If you’ve ever been to the Jacksonville Farmers Market on West Beaver Street, you’ve passed by a large, yet somewhat unremarkable complex on the opposite side of the street. Occupying two city blocks, this former southeastern distribution facility for the now defunct A&P supermarket chain has transformed. Today, it is a USDA-inspected powerhouse containing one of Jacksonville’s most successful enterprises and one of this country’s leading seafood operators. After 65 years, Beaver Street Fisheries is quietly, and very successfully, sourcing, processing and delivering an impressive variety of high-quality frozen seafood to restaurants, foodservice operators and supermarkets throughout the country, in Canada and the Caribbean, right here from the First Coast.
Above photo: Lloyd Carter, assistant general manager and director of operations for Beaver Street Fisheries, stands in front of a historic photo of original fish market founded in 1950.
Founded by brothers Alfred and Hans Frisch in 1950, Beaver Street Fisheries began as a small retail fish store with just a handful of employees. Originally from Austria, the Frisch family fled the country when Hitler came to power during World War II. Once arriving to America, the Frisch brothers, along with their mother worked day and night to grow their business, providing Jacksonville’s restaurants, hotels and grocery stores with seafood. Over the decades, the company grew exponentially, and today it is a $550 million enterprise that employs more than 400 individuals. Carefully managed by four generations of the Frisch family, Beaver Street Fisheries is a vital contributor to Jacksonville’s growing economy and an active participant in a large number of this city’s leading business support, cultural and charitable organizations.
“We are proud to be a part of Jacksonville’s thriving and ever-improving business environment. Whether it is our sponsorships and support of our local sports teams, proactive role within the Jacksonville Chamber of Commerce, or the charitable support we provide to a variety of institutions across the city, we are delighted to give back to our community,” says Mark Frisch, executive vice president of Beaver Street Fisheries.
When it comes to seafood, you would be hard pressed to find greater variety. With links to fisheries and aquaculture operators all over the world, Beaver Street Fisheries offers an extensive variety of finfish such as tuna, cod, snapper and whiting as well as shellfish options that include crab, shrimp, scallops, lobster and clams.
Beaver Street Fisheries recognizes that many of the world’s watersheds are being over-fished and irreparably damaged. It takes environmental responsibility seriously as a company, carefully managing its supplier relationships by making sure that the companies it partners with have similar commitments to seafood integrity, food safety, fisheries management and conservation. It is the strength of these relationships, coupled with outstanding customer service, which have allowed the company to thrive for almost seven decades.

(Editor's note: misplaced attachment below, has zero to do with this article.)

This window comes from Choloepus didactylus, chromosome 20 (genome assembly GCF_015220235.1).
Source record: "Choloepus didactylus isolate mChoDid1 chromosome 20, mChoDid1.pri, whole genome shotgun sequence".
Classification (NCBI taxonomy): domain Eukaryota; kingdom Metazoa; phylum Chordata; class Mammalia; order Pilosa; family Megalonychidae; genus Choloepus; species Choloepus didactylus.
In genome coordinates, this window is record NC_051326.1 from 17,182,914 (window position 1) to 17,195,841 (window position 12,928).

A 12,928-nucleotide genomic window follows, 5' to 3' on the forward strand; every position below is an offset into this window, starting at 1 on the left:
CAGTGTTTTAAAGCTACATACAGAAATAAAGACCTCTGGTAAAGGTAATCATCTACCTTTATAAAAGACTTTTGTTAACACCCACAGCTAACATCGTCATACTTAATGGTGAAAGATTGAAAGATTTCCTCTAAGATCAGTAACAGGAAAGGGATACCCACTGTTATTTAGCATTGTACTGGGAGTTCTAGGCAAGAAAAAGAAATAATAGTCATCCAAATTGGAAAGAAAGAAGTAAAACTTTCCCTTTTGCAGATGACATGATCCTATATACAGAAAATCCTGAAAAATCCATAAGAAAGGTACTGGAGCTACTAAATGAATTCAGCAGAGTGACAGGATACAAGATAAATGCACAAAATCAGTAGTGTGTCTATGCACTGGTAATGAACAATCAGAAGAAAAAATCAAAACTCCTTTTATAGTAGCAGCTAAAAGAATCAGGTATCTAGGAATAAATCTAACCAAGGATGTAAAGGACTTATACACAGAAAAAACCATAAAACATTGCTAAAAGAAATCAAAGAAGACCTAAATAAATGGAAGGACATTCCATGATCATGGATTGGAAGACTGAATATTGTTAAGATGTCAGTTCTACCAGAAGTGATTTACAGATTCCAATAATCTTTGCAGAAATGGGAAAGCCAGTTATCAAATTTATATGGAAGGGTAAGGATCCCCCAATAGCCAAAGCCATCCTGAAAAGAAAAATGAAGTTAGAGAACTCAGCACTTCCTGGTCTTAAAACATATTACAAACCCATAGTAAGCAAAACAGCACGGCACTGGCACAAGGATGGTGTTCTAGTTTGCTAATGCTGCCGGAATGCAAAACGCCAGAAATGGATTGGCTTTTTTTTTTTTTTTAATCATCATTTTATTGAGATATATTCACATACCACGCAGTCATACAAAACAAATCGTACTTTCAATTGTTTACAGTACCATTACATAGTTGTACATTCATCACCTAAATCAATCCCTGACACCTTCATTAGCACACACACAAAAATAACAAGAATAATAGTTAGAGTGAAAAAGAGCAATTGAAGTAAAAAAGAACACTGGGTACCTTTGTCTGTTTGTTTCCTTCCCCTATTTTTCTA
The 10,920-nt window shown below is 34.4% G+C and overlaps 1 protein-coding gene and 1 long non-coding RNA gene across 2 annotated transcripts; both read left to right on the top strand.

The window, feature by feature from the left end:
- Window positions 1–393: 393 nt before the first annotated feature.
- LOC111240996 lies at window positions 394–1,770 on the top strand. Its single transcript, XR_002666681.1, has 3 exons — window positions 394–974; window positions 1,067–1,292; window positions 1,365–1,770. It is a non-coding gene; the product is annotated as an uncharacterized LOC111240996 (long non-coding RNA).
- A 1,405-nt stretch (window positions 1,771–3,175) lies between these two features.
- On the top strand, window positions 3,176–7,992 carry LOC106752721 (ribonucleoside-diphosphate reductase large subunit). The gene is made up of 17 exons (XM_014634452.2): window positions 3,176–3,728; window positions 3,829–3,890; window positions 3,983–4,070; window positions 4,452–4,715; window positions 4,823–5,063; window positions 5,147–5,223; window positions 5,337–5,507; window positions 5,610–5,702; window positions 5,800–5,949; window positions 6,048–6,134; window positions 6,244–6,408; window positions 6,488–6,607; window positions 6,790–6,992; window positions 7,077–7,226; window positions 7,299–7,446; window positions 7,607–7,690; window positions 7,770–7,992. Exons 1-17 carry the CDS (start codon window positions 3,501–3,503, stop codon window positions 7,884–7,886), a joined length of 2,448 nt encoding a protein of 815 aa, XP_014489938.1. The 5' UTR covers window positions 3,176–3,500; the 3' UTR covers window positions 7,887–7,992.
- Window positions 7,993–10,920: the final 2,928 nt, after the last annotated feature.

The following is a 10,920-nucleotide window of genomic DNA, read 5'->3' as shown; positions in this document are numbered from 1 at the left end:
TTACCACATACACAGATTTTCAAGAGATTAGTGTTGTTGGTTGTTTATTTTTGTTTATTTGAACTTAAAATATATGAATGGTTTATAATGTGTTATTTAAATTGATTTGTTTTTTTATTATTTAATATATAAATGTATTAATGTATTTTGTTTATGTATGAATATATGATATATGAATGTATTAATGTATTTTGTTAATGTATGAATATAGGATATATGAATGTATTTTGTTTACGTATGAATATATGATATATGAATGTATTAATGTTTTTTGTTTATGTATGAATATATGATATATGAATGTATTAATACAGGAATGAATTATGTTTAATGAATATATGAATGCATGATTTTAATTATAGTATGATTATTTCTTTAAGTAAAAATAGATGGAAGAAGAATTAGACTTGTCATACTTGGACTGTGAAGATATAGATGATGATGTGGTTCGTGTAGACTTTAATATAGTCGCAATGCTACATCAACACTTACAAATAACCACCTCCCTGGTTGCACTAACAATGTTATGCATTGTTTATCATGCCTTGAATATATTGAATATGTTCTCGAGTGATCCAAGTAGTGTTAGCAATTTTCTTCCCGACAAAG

In order to maintain credible levels of product integrity, undeniable food safety, fisheries sustainability, and meaningful social responsibility, the company vigorously embraces globally recognized operational standards and benchmarks. Beaver Street Fisheries was the first seafood re-packing plant in the world to obtain a Best Aquaculture Practices (BAP) certification, an international, third-party organization that confirms environmentally and socially responsible practices under which seafood is produced and is part of the Global Aquaculture Alliance. They also work with the Marine Stewardship Council (MSC) to certify its wild caught seafood supply chain and is part of the Sustainable Fisheries Partnership (SFP) that develops and implements improvement projects for both wild and farm-raised species. The company is also a leader in food safety.
With so much seafood passing through their doors, you’d expect flocks of sea gulls circling overhead coupled with that unmistakable pong of old fish drifting through the neighborhood. Fortunately, there isn’t a trace of either. Lloyd Carter, assistant general manager at Beaver Street Fisheries, takes this observation as a compliment. “We work very hard to maintain a clean, sanitary and safe operational environment. If you’re looking for odors, because we use water treated with ozone to clean our facility, it frequently smells more like a gentle summer rain,” he says. The alternatives to using ozone gas, which reverts back to oxygen in twenty minutes, for sanitation are chemicals such as chlorine, quaternary ammonia and iodofores. Injected into the processing water stream, ozone is much safer for both employees and for the seafood.
Beaver Street Fisheries is still growing, constantly improving supplier relationships, and making plans that will allow them to better service its existing customers. The company has come a long way from its origins as a little fish market in West Jacksonville, all with a watchful eye on sustainability and conservation.
In the background the current warehouse facility is state-of-the-art, processing and shipping seafood worldwide, while the original production building still stands as a testimony to the history of the company.
Mark Frisch, executive vice president of Beaver Street Fisheries.
Beaver Street fisheries was founded by the Frisch family over six decades ago, delivering seafood to the region’s restaurants, hotels and grocery stores.
A worker packages red lobster tails two to a pack on a conveyor packaging line in the production facility.
A worker opens a bulk package of snow crab leg clusters in the production facility before packaging them for sale.
Workers package and weigh Canadian lobster tails in the production facility.
A warehouse worker moves pallets of boxed seafood products into the freezer section of the warehouse for storage.